Here we are with a very quick article on Distributed Port Groups. This is a follow up from the article showing how to create virtual Distributed Switches in vSphere. For the purpose of this article the screenshots will show the creation of a Distributed Port Group for the Management Traffic.
Of course it is possible to repeat these steps for all intended Distributed Port Group required in our environment.
In my home lab I will be creating separate Distributed Port Group for the following Network Traffic types:
On DS-Infrastructure Switch
- VM Production
- VM External
On DS-Storage Switch
- Management will use vmnic0 as Primary and vmnic32 as Fail-over Uplink
- vMotion will use vmnic32
- Provisioning will use vmnic33
- VM Production will use no Uplink. In fact this is an isolated network. Can communicate externally only through a router on a different network
- VM External will use vmnic0 just to communicate with the outside world. All the network connections are operated by a ClearOS firewall.
This is just a sample configuration and of course can change based on requirements. For example in the future the option to add vSAN specific Distributed Port Group and why not even non-routable networks we can use to segregate the Backup traffic with different settings pertaining network throughput, throttling and encryption.
As soon as we have a network topology in mind we are ready to start creating the desired Distributed Port Group!
Create Distributed Port Groups
From the virtual Distributed Switch we’ll use for Infrastructure let’s do a right click to access the menu and select the new Distributed Port Groups. Let’s provide a friendly name.
In the configuration settings we can select a wide range of options. By default new Distributed Port Groups will inherit all settings from the parent virtual Distributed Switch. For now we can accept the default settings unless we have specific requirements. For example changing the vLAN, Port allocation or any other network policy. All of them can be easily changed at any time.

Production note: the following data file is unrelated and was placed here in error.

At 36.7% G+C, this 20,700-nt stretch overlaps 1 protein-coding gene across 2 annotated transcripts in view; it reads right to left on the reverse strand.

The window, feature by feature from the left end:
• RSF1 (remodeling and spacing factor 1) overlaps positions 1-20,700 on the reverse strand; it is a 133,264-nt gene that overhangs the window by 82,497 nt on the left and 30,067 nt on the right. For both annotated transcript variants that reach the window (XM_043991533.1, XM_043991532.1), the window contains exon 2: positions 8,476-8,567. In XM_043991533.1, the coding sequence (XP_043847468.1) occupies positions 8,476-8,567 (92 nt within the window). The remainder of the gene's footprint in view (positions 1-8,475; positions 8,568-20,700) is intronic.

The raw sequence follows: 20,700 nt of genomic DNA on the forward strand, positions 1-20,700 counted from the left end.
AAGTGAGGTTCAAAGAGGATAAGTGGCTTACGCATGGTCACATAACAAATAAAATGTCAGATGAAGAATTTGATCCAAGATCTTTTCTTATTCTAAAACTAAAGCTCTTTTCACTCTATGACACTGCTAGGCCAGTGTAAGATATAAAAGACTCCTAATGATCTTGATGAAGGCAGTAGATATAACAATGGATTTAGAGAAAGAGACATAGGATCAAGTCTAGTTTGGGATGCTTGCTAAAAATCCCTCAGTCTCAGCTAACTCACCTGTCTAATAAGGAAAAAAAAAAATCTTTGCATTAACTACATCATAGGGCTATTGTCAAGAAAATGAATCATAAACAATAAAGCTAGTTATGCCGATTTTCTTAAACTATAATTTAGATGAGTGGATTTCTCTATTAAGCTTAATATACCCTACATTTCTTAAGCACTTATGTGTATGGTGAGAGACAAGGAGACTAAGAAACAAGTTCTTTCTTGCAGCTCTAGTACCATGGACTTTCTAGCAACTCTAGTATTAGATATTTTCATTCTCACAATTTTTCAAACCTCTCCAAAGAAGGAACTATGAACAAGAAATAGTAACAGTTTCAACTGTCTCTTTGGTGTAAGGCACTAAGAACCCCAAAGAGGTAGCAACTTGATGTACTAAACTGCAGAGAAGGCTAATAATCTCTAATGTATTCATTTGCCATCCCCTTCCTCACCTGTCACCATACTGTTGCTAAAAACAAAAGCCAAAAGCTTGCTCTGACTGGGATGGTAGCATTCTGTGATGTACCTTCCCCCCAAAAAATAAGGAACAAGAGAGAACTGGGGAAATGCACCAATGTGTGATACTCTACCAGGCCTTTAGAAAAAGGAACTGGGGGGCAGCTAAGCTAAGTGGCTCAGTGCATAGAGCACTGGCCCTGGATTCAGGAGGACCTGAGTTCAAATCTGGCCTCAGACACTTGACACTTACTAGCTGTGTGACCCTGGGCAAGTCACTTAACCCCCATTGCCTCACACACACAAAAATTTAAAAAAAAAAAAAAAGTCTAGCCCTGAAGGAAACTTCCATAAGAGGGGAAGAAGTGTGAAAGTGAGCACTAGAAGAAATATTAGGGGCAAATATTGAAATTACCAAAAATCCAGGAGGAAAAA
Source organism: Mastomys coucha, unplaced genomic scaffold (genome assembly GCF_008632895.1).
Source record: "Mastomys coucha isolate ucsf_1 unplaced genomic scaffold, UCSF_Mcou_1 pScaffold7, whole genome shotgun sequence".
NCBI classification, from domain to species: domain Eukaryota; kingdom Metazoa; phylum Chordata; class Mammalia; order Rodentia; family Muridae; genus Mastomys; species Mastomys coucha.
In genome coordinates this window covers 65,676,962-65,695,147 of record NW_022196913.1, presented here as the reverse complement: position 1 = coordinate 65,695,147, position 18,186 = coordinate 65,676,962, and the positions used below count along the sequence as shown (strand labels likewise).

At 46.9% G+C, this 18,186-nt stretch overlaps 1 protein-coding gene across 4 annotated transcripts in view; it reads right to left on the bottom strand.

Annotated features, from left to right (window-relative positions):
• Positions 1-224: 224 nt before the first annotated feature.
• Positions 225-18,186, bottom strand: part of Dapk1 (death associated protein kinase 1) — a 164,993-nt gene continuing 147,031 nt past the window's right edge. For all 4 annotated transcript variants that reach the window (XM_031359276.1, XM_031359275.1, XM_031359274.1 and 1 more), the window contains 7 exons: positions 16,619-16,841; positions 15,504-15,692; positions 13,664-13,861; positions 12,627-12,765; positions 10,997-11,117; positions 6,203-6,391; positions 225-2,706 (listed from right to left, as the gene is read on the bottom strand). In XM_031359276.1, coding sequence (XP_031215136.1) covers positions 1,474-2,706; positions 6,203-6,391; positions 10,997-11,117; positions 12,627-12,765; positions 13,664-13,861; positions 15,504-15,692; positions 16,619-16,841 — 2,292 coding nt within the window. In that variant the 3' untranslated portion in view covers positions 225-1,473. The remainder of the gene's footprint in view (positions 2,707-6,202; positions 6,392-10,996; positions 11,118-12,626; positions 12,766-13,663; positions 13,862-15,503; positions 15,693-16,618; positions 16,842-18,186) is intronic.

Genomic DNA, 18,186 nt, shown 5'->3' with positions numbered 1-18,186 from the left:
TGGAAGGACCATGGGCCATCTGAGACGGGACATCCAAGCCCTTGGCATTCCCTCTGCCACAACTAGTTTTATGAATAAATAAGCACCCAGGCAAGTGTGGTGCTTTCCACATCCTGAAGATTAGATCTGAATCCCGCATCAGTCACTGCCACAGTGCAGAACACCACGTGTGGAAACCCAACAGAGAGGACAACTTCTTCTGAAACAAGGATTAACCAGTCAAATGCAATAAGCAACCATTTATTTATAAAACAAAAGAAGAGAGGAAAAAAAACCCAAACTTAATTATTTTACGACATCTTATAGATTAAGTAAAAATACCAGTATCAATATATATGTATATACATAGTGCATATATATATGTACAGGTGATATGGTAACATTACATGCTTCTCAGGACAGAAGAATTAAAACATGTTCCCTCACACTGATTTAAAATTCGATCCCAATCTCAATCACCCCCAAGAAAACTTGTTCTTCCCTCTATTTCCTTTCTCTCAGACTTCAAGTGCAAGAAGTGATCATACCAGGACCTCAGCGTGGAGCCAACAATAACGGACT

And finally a summary showing the main settings for this particular Distributed Port Group.
As mentioned above the creation of Distributed Port Groups is a very easy task. Managing Distributed Port Groups from virtual Distributed Switches is a lot easier than creating Port Groups on virtual Standard Switches on each single Host. And maintaining exactly the same configurations across multiple Hosts.
Virtual Distributed Switches address all this and a lot more. We can now follow the same procedure to create the required Distributed Port Groups for our home lab depending on network topology.
I would recommend to have a separate virtual Distributed Switch for Network Storage. From a performance perspective we can get advantage of different MTU size and other settings. More to cover for separate article.
Next step will show how to manage the Physical Network Cards available to the vSphere Host.